LED modules power

Engineering Studies

Before designing a prototype of LED modules, the achievement of a technical study is often a crucial step in the development of projects where technical constraints are strong and innovation is major. At MEODEX, we particularly enjoy working on this step because it highlights our ability to innovate and also our creativity to find innovative solutions to complex challenges. This originality of us benefits our customers from having a unique and remarkable solution. In a highly competitive market these singularities are assets of choice.

Our design office is composed of several specialists skilled in a variety of fields in order to address all challenges related to high-output LED modules. Several disciplines are implemented:

Electronic studies

Challenge: The Client needs a strip of 180x34mm equipped with 35 LEDs directly powered by a 220VAC main voltage.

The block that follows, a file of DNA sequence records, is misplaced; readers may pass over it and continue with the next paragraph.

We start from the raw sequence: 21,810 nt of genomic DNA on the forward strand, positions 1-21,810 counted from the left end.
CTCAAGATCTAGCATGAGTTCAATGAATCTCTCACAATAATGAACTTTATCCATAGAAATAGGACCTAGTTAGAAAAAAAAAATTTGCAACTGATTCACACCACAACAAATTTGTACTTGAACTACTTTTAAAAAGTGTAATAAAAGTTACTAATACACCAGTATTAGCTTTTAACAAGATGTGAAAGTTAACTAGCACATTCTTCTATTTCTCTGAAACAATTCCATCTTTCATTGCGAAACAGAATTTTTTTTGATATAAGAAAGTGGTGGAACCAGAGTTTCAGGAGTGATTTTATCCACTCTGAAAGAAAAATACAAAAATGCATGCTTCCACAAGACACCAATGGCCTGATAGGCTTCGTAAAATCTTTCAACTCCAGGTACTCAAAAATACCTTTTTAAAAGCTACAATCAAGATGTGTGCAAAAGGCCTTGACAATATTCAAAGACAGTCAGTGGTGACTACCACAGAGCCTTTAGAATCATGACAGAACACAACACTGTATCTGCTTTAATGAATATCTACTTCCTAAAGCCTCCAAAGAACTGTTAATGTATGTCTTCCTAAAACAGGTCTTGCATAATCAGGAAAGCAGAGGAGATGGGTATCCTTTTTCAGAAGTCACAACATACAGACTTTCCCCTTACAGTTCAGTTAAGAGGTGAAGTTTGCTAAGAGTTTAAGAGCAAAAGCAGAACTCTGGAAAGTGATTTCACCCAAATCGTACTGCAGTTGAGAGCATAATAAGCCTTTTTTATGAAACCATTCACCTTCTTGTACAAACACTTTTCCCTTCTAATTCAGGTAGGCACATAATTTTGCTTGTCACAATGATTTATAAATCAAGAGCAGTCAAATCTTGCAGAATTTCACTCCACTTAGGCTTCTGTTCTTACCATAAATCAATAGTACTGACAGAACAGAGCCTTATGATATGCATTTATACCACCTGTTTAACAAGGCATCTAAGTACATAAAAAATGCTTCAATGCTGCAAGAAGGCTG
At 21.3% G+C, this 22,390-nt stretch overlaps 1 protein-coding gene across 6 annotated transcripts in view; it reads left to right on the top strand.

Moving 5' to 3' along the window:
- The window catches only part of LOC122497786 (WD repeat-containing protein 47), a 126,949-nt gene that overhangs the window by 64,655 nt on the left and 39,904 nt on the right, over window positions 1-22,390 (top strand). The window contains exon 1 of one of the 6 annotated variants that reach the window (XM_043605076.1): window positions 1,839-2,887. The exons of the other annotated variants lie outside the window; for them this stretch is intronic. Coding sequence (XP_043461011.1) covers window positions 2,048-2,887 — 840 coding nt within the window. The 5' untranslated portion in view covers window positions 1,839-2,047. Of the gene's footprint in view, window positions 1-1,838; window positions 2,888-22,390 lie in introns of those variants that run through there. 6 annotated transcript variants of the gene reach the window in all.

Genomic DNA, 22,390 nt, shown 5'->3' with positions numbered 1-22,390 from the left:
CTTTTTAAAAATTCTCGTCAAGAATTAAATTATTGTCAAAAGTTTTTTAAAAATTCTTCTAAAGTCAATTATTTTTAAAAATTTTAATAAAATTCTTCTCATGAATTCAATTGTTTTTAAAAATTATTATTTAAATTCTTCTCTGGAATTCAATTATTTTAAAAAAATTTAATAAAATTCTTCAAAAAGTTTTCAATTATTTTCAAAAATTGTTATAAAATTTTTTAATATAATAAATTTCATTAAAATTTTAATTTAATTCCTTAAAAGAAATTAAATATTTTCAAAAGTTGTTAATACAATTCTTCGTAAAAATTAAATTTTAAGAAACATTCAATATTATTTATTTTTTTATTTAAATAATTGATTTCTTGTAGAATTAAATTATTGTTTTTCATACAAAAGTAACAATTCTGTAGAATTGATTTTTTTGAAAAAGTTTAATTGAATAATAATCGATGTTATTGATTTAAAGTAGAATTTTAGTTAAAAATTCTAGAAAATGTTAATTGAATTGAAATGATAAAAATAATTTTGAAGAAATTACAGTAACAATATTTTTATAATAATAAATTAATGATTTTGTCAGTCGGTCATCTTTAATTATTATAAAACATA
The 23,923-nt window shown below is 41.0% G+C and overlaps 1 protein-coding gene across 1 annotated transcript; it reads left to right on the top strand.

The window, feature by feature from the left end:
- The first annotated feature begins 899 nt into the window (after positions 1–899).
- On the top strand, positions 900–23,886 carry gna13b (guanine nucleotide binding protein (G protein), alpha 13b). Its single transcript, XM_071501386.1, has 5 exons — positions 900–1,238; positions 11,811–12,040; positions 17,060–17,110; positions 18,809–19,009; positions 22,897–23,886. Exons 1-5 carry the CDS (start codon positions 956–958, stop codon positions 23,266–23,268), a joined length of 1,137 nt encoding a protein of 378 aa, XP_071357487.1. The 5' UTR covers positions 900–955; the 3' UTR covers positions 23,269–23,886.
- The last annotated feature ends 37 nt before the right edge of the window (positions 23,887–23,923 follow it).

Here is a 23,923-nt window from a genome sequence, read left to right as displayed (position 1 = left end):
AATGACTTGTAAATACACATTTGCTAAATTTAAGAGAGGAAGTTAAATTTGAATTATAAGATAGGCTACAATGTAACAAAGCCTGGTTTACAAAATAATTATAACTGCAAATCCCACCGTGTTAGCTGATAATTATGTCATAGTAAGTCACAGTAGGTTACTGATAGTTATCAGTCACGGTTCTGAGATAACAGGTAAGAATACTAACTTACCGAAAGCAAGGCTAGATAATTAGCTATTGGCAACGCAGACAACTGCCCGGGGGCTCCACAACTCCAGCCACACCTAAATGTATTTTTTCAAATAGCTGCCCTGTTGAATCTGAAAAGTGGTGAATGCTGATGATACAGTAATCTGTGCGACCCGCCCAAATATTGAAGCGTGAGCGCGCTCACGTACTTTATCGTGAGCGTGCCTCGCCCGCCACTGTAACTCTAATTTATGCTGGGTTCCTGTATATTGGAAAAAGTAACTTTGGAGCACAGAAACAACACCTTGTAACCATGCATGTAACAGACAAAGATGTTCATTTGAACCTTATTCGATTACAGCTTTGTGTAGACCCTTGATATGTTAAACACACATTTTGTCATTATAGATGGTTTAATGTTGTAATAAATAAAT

Solution of MEODEX: Design and layout study of a on-board LED driver that allows to convert the 220VAC voltage into a tension usable by the LED.

Photometric studies

Challenge: The Client has a specific optical spectrum that he wants us to reproduce on his LED module.
Solution of MEODEX: Study and selection in manufacturers catalogues of the LEDs meeting the criteria of wavelengths and luminous flux.

Software/electronic studies

Challenge: The Client wants to control a LED module by DMX protocol.
Solution of MEODEX: Study, design of a circuit equipped with a microcontroller and architecture of the code of the microcontroller to manage the DMX protocol adapted to the Client’s specific need.

Thermal studies

Challenge: The Client wants a high compact and powerful module on which he could place 12 Luxeon Z LEDs.
Solution of MEODEX: Study and research of a material allowing a heat dissipation up to 7W/m°K.

Optic studies

Challenge: The Client wants a module producing high light power while reducing the phenomenon of dropped shadows.
Solution of MEODEX: Study of a board having different mechanical plans on which optics are placed in following the results of optical calculations/simulations.